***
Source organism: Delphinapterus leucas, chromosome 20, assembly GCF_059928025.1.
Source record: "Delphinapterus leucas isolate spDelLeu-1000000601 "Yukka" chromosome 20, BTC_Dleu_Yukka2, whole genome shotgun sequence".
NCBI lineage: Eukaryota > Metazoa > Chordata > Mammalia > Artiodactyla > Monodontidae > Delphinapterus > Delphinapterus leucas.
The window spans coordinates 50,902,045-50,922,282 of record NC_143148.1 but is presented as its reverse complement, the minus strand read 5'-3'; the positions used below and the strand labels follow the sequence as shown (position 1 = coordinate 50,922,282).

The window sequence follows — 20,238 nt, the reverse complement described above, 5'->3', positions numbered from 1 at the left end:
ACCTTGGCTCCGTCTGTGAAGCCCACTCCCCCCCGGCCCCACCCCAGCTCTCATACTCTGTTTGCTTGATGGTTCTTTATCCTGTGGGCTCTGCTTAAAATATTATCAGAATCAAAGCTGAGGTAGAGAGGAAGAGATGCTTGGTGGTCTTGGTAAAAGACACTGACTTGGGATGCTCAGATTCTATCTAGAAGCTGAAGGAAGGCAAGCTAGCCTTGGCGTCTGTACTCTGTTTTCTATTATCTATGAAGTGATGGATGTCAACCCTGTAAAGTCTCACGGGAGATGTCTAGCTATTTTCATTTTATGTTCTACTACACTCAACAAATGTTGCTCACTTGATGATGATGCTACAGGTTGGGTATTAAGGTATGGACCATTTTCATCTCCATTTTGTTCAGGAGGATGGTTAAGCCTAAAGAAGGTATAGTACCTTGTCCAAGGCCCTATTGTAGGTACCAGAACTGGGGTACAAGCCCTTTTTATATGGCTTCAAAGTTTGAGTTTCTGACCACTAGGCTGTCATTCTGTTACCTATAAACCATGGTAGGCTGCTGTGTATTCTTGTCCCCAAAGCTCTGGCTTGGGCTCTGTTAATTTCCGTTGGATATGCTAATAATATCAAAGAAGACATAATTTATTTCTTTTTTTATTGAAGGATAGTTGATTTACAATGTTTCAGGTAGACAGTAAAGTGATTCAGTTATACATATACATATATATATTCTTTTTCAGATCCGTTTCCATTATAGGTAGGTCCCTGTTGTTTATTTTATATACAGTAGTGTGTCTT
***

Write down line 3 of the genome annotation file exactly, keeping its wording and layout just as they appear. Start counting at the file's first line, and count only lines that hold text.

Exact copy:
NCBI lineage: Eukaryota > Metazoa > Chordata > Mammalia > Artiodactyla > Monodontidae > Delphinapterus > Delphinapterus leucas.